• Alzheimer's disease;
  • cholesterol;
  • HDL;
  • statin;
  • amyloid cascade;
  • amyloid β-protein;
  • apolipoprotein E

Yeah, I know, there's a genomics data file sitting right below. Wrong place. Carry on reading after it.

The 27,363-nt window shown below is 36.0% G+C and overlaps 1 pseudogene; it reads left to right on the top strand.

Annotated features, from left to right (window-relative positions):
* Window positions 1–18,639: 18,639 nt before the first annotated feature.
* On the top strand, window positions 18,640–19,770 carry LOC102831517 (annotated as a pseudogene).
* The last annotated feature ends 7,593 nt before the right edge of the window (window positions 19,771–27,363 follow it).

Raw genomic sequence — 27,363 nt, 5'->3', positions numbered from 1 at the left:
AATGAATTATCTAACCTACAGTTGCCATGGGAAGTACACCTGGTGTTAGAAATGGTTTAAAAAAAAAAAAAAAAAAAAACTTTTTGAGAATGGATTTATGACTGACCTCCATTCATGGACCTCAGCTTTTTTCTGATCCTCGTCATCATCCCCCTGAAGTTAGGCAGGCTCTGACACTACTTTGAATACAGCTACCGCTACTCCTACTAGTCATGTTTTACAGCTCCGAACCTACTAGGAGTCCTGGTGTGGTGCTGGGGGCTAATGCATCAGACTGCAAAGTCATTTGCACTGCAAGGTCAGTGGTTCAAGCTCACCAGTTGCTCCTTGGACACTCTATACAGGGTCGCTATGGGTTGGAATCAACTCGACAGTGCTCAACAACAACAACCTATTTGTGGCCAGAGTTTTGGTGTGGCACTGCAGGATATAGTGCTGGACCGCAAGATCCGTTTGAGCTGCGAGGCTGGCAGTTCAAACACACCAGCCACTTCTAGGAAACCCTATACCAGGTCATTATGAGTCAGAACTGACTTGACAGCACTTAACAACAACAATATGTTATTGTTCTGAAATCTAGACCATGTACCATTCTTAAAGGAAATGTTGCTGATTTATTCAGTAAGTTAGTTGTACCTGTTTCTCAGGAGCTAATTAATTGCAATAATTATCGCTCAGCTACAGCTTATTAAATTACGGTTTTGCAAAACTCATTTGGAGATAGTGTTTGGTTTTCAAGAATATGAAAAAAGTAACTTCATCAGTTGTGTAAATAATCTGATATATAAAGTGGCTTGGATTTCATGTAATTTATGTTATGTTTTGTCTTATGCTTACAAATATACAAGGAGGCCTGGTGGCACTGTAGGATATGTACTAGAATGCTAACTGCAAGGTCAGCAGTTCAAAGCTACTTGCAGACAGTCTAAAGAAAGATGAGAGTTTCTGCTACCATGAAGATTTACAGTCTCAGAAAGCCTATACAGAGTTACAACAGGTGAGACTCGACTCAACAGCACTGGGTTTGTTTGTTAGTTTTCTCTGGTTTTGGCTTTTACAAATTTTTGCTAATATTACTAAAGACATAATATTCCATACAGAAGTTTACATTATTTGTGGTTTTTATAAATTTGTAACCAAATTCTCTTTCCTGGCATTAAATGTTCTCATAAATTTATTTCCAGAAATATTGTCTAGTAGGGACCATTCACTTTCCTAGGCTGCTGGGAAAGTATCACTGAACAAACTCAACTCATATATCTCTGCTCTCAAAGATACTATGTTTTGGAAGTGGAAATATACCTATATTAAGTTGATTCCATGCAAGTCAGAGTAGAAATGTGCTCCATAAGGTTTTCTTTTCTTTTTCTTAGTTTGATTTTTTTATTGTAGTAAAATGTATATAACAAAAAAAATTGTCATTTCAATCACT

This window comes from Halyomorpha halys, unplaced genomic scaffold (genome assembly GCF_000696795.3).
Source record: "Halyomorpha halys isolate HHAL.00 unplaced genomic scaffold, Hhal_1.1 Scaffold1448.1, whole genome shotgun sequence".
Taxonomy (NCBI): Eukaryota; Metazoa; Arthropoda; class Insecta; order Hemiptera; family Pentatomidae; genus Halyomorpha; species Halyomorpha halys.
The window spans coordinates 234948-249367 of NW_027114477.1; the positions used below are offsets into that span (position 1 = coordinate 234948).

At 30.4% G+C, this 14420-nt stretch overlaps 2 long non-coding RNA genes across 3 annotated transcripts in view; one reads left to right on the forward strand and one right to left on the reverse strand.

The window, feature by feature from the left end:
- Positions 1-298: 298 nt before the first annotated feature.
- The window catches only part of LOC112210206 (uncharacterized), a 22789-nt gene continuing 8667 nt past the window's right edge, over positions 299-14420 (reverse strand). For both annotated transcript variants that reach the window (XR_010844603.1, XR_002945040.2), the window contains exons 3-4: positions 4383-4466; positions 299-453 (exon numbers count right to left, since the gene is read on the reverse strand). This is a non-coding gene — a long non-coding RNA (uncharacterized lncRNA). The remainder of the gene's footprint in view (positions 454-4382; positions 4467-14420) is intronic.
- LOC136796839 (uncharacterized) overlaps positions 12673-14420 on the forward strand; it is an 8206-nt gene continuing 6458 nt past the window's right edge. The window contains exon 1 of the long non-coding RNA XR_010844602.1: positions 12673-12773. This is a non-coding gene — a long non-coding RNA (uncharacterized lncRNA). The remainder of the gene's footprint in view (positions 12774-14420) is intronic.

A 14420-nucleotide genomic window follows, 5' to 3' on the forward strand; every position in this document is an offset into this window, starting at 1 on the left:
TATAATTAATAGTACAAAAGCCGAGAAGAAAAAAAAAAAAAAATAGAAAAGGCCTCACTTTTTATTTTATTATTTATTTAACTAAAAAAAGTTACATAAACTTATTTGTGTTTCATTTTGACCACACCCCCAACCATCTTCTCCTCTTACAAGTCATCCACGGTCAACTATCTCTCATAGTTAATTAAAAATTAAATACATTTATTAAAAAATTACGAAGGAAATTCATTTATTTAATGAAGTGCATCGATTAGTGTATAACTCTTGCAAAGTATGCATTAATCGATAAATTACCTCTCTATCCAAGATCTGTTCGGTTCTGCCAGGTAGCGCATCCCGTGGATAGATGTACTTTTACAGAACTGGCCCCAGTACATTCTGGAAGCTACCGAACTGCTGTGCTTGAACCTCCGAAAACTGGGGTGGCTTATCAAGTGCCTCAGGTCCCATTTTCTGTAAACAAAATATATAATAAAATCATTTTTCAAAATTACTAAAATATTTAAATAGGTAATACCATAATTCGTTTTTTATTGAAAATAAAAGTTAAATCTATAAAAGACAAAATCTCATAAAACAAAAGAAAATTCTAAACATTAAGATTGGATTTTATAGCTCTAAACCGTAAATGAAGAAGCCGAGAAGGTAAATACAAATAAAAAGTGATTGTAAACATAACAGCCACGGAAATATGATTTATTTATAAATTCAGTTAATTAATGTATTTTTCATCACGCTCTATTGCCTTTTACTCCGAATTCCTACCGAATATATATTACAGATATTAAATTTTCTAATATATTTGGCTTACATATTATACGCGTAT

Cholesterol is an essential component of membranes for maintaining their structure and functions. The discovery that possession of apolipoprotein E (apoE), allele ϵ4 is a strong risk factor for Alzheimer's disease (AD) leads us to focus on the role of cholesterol in the pathogenesis of AD. Accumulating epidemiological and biological evidence suggests the link between the serum cholesterol level and the development of AD, and the potential therapeutic effectiveness of statins for AD and mild cognitive impairment (MCI), whereas other lines of evidence show controversial results. Cholesterol is known to interact with amyloid β-protein (Aβ) in a reciprocal manner: cellular cholesterol levels modulate Aβ generation, whereas Aβ alters cholesterol dynamics in neurons, leading to tauopathy. In this review, the relationship between the cholesterol levels in serum or cerebrospinal fluid (CSF) and the induction of AD is discussed. The mechanism(s), if this is the case, of how cholesterol in the central nervous system (CNS) is involved in the induction of pathologies of AD including Aβ generation and tauopathy, and how statins prevent it are also discussed. © 2003 Wiley-Liss, Inc.